Kentucky Legislature fails to reform marijuana laws in 2018
Last update: November 8, 2018
The 2018 legislative session featured a great deal of talk about marijuana policy reforms, but the legislature adjourned in April without taking any action. Secretary of State Alison Lundergan Grimes got involved with the medical cannabis effort in late 2017, when she joined a working group with legislators and advocates to help advance the issue, and U.S. Senator Rand Paul added his support for the effort in March. Despite these strong endorsements, and the best efforts of patients and advocates, medical cannabis bills did not receive a vote in the House or Senate.
Kentucky voters elected Matt Bevin as governor in 2015 after he expressed support for medical cannabis on the campaign trail. Bevin acknowledged, “there is unequivocal medical evidence” that medical cannabis is beneficial, while his opponent was dismissive. Since being elected, he has not shown leadership on the issue. However, at a public forum in August 2018, Bevin reiterated his support for the issue. “When that bill hits my desk, I will sign that,” he reportedly said.
On August 24, 2018, Rep. Jason Nemes (R-Louisville) and Rep. Diane St. Onge (R-Fort Wright) presented their ideas for draft legislation to the Committee on Licensing, Occupations, and Administrative Regulations. Rep. Nemes, who intends to sponsor the medical cannabis bill, confidently predicted that it will pass the legislature in 2019.
If you or a loved one suffer from a debilitating illness and could benefit from the use of medical cannabis, or if you’re a medical professional, a law enforcement official, a clergy member, or a member of the legal community, please email firstname.lastname@example.org to see how you can be of special help in advocating for medical cannabis in Kentucky. Please include your address or nine-digit ZIP code.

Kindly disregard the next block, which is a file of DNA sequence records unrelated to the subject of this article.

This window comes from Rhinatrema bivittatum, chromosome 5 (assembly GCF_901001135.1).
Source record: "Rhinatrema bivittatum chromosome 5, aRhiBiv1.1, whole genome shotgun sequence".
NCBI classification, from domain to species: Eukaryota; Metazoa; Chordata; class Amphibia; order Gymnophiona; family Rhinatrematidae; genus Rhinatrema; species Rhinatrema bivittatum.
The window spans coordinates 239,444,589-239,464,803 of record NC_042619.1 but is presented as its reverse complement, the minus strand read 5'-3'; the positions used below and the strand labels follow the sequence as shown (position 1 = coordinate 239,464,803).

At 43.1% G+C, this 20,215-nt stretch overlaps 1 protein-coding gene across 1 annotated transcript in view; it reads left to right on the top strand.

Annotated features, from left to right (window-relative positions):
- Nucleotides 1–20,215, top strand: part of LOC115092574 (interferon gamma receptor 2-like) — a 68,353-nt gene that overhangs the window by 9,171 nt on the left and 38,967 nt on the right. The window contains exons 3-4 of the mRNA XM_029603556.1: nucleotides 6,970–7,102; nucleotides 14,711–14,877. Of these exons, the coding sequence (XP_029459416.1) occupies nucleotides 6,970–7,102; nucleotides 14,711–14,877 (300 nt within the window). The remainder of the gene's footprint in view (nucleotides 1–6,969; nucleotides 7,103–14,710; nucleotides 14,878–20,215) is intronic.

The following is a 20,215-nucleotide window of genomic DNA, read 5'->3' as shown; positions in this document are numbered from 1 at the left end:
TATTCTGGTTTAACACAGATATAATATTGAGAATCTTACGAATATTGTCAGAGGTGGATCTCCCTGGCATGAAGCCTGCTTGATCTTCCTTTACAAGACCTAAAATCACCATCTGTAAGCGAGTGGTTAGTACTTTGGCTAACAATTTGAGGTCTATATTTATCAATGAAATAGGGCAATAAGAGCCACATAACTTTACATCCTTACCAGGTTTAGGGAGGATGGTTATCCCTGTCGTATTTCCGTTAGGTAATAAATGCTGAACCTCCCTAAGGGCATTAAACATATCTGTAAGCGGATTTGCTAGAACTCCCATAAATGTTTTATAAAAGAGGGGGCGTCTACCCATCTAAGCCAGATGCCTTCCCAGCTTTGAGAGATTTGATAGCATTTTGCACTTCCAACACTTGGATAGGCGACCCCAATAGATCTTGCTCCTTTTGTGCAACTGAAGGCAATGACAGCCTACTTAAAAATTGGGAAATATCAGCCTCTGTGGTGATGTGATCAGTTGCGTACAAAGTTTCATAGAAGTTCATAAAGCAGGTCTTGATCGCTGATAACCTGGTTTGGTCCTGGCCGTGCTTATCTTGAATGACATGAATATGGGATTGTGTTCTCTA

Republican Senate Caucus Chairman advocates for bill to end marijuana prohibition in Kentucky
In November 2017, Senate Majority Caucus Chairman Dan Seum announced that he would sponsor a bill to regulate and tax marijuana. His bill, SB 80, did not receive a hearing or a vote in 2018.
The legislature has declined to consider previous bills on this subject. In January 2017, Sen. Perry Clark introduced SB 76, a bill that would have ended marijuana prohibition for adults in the commonwealth and created a regulated and taxed system. The bill did not receive a hearing or a vote.
Lawmakers pass, governor signs limited CBD bill
On Thursday, April 10, 2014, Kentucky then-Gov. Steve Beshear signed into law a proposal that was intended to allow patients to use cannabidiol (“CBD,” a non-psychoactive component of marijuana) if directed by a physician. The new law went into effect immediately with his signature, but it is extremely unlikely it will actually result in patients being able to access CBD unless it is revised by the legislature. Unfortunately, the legislation excludes the vast majority of patients who could benefit from medical marijuana.
For more information on this law, please see our summary of SB 124.
ACLU study shows Kentucky's harsh marijuana laws result in racially disproportionate arrest rates
A 2013 study by the American Civil Liberties Union found that although blacks and whites use marijuana at nearly identical rates, blacks in Kentucky are six times more likely than whites to be arrested for marijuana possession.
Please write to your legislators and ask them to stop arresting people for possessing marijuana.